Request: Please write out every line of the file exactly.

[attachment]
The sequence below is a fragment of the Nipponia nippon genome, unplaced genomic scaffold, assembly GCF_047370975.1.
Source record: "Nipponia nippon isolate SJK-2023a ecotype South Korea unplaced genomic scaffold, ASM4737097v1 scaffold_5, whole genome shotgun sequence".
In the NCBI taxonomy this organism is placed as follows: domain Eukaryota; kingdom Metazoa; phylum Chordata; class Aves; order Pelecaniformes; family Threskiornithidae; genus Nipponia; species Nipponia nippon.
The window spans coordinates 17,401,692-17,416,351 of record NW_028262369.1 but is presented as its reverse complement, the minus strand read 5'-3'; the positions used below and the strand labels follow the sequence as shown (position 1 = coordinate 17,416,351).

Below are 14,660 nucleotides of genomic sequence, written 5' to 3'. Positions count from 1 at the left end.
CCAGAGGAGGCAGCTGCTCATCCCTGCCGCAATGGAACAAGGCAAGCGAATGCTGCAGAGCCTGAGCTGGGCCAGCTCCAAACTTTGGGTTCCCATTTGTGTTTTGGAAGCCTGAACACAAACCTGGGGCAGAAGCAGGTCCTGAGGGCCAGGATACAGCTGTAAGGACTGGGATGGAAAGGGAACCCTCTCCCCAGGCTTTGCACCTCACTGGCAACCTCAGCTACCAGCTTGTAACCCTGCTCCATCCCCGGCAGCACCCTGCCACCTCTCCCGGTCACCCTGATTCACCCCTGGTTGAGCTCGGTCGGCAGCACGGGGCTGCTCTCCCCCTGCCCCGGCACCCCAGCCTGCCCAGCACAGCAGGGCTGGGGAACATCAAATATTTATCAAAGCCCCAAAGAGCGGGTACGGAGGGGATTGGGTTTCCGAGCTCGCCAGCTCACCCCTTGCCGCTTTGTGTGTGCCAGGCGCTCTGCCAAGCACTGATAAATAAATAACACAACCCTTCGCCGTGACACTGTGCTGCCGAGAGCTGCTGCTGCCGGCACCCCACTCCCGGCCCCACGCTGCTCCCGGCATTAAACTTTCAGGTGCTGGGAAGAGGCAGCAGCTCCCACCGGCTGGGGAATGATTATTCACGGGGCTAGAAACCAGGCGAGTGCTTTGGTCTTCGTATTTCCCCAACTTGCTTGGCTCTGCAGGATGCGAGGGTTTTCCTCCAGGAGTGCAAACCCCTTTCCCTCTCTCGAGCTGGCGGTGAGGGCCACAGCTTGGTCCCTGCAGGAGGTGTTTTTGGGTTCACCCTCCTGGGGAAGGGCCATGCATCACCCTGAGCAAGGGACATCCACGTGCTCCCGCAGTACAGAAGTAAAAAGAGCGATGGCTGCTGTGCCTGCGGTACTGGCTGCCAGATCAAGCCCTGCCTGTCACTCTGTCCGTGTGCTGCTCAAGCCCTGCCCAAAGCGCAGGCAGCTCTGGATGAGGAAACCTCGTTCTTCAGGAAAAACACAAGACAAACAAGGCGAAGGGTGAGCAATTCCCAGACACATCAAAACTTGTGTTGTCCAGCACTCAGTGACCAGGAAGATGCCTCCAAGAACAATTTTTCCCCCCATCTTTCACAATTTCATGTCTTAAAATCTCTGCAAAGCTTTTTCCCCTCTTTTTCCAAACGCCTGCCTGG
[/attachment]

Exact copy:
The sequence below is a fragment of the Nipponia nippon genome, unplaced genomic scaffold, assembly GCF_047370975.1.
Source record: "Nipponia nippon isolate SJK-2023a ecotype South Korea unplaced genomic scaffold, ASM4737097v1 scaffold_5, whole genome shotgun sequence".
In the NCBI taxonomy this organism is placed as follows: domain Eukaryota; kingdom Metazoa; phylum Chordata; class Aves; order Pelecaniformes; family Threskiornithidae; genus Nipponia; species Nipponia nippon.
The window spans coordinates 17,401,692-17,416,351 of record NW_028262369.1 but is presented as its reverse complement, the minus strand read 5'-3'; the positions used below and the strand labels follow the sequence as shown (position 1 = coordinate 17,416,351).

Below are 14,660 nucleotides of genomic sequence, written 5' to 3'. Positions count from 1 at the left end.
CCAGAGGAGGCAGCTGCTCATCCCTGCCGCAATGGAACAAGGCAAGCGAATGCTGCAGAGCCTGAGCTGGGCCAGCTCCAAACTTTGGGTTCCCATTTGTGTTTTGGAAGCCTGAACACAAACCTGGGGCAGAAGCAGGTCCTGAGGGCCAGGATACAGCTGTAAGGACTGGGATGGAAAGGGAACCCTCTCCCCAGGCTTTGCACCTCACTGGCAACCTCAGCTACCAGCTTGTAACCCTGCTCCATCCCCGGCAGCACCCTGCCACCTCTCCCGGTCACCCTGATTCACCCCTGGTTGAGCTCGGTCGGCAGCACGGGGCTGCTCTCCCCCTGCCCCGGCACCCCAGCCTGCCCAGCACAGCAGGGCTGGGGAACATCAAATATTTATCAAAGCCCCAAAGAGCGGGTACGGAGGGGATTGGGTTTCCGAGCTCGCCAGCTCACCCCTTGCCGCTTTGTGTGTGCCAGGCGCTCTGCCAAGCACTGATAAATAAATAACACAACCCTTCGCCGTGACACTGTGCTGCCGAGAGCTGCTGCTGCCGGCACCCCACTCCCGGCCCCACGCTGCTCCCGGCATTAAACTTTCAGGTGCTGGGAAGAGGCAGCAGCTCCCACCGGCTGGGGAATGATTATTCACGGGGCTAGAAACCAGGCGAGTGCTTTGGTCTTCGTATTTCCCCAACTTGCTTGGCTCTGCAGGATGCGAGGGTTTTCCTCCAGGAGTGCAAACCCCTTTCCCTCTCTCGAGCTGGCGGTGAGGGCCACAGCTTGGTCCCTGCAGGAGGTGTTTTTGGGTTCACCCTCCTGGGGAAGGGCCATGCATCACCCTGAGCAAGGGACATCCACGTGCTCCCGCAGTACAGAAGTAAAAAGAGCGATGGCTGCTGTGCCTGCGGTACTGGCTGCCAGATCAAGCCCTGCCTGTCACTCTGTCCGTGTGCTGCTCAAGCCCTGCCCAAAGCGCAGGCAGCTCTGGATGAGGAAACCTCGTTCTTCAGGAAAAACACAAGACAAACAAGGCGAAGGGTGAGCAATTCCCAGACACATCAAAACTTGTGTTGTCCAGCACTCAGTGACCAGGAAGATGCCTCCAAGAACAATTTTTCCCCCCATCTTTCACAATTTCATGTCTTAAAATCTCTGCAAAGCTTTTTCCCCTCTTTTTCCAAACGCCTGCCTGG